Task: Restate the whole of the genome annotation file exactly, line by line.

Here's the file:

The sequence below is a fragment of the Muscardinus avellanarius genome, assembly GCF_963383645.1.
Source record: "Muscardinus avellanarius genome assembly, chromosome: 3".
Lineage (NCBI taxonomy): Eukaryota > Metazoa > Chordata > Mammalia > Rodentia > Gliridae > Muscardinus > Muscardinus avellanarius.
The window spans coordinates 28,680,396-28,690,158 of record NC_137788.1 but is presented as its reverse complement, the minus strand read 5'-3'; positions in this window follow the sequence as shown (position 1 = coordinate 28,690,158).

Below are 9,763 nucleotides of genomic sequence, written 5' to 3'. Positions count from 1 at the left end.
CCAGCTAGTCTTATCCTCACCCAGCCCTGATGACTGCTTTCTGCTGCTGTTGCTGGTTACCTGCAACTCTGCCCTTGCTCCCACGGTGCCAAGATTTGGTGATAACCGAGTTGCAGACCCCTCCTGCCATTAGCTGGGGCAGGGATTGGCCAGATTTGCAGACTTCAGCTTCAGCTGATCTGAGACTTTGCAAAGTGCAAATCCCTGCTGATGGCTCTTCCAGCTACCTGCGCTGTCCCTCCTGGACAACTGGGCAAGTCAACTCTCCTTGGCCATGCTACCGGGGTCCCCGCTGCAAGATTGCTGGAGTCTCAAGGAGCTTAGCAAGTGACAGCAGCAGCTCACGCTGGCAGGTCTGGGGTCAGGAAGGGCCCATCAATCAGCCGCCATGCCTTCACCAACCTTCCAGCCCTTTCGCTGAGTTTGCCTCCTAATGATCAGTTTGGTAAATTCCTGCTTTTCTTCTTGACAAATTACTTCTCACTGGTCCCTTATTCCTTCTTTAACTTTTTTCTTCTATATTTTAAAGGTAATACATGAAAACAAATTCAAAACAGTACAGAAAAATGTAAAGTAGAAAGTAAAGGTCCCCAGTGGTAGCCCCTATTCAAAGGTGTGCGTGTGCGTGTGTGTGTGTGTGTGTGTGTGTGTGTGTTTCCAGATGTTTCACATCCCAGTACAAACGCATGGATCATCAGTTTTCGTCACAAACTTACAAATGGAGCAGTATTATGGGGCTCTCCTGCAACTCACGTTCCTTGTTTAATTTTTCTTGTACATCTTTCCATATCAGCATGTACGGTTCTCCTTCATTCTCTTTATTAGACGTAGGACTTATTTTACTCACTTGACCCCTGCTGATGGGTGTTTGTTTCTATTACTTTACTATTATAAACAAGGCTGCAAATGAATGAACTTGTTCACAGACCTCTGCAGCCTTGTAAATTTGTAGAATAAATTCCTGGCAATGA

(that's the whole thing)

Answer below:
The sequence below is a fragment of the Muscardinus avellanarius genome, assembly GCF_963383645.1.
Source record: "Muscardinus avellanarius genome assembly, chromosome: 3".
Lineage (NCBI taxonomy): Eukaryota > Metazoa > Chordata > Mammalia > Rodentia > Gliridae > Muscardinus > Muscardinus avellanarius.
The window spans coordinates 28,680,396-28,690,158 of record NC_137788.1 but is presented as its reverse complement, the minus strand read 5'-3'; positions in this window follow the sequence as shown (position 1 = coordinate 28,690,158).

Below are 9,763 nucleotides of genomic sequence, written 5' to 3'. Positions count from 1 at the left end.
CCAGCTAGTCTTATCCTCACCCAGCCCTGATGACTGCTTTCTGCTGCTGTTGCTGGTTACCTGCAACTCTGCCCTTGCTCCCACGGTGCCAAGATTTGGTGATAACCGAGTTGCAGACCCCTCCTGCCATTAGCTGGGGCAGGGATTGGCCAGATTTGCAGACTTCAGCTTCAGCTGATCTGAGACTTTGCAAAGTGCAAATCCCTGCTGATGGCTCTTCCAGCTACCTGCGCTGTCCCTCCTGGACAACTGGGCAAGTCAACTCTCCTTGGCCATGCTACCGGGGTCCCCGCTGCAAGATTGCTGGAGTCTCAAGGAGCTTAGCAAGTGACAGCAGCAGCTCACGCTGGCAGGTCTGGGGTCAGGAAGGGCCCATCAATCAGCCGCCATGCCTTCACCAACCTTCCAGCCCTTTCGCTGAGTTTGCCTCCTAATGATCAGTTTGGTAAATTCCTGCTTTTCTTCTTGACAAATTACTTCTCACTGGTCCCTTATTCCTTCTTTAACTTTTTTCTTCTATATTTTAAAGGTAATACATGAAAACAAATTCAAAACAGTACAGAAAAATGTAAAGTAGAAAGTAAAGGTCCCCAGTGGTAGCCCCTATTCAAAGGTGTGCGTGTGCGTGTGTGTGTGTGTGTGTGTGTGTGTGTGTTTCCAGATGTTTCACATCCCAGTACAAACGCATGGATCATCAGTTTTCGTCACAAACTTACAAATGGAGCAGTATTATGGGGCTCTCCTGCAACTCACGTTCCTTGTTTAATTTTTCTTGTACATCTTTCCATATCAGCATGTACGGTTCTCCTTCATTCTCTTTATTAGACGTAGGACTTATTTTACTCACTTGACCCCTGCTGATGGGTGTTTGTTTCTATTACTTTACTATTATAAACAAGGCTGCAAATGAATGAACTTGTTCACAGACCTCTGCAGCCTTGTAAATTTGTAGAATAAATTCCTGGCAATGA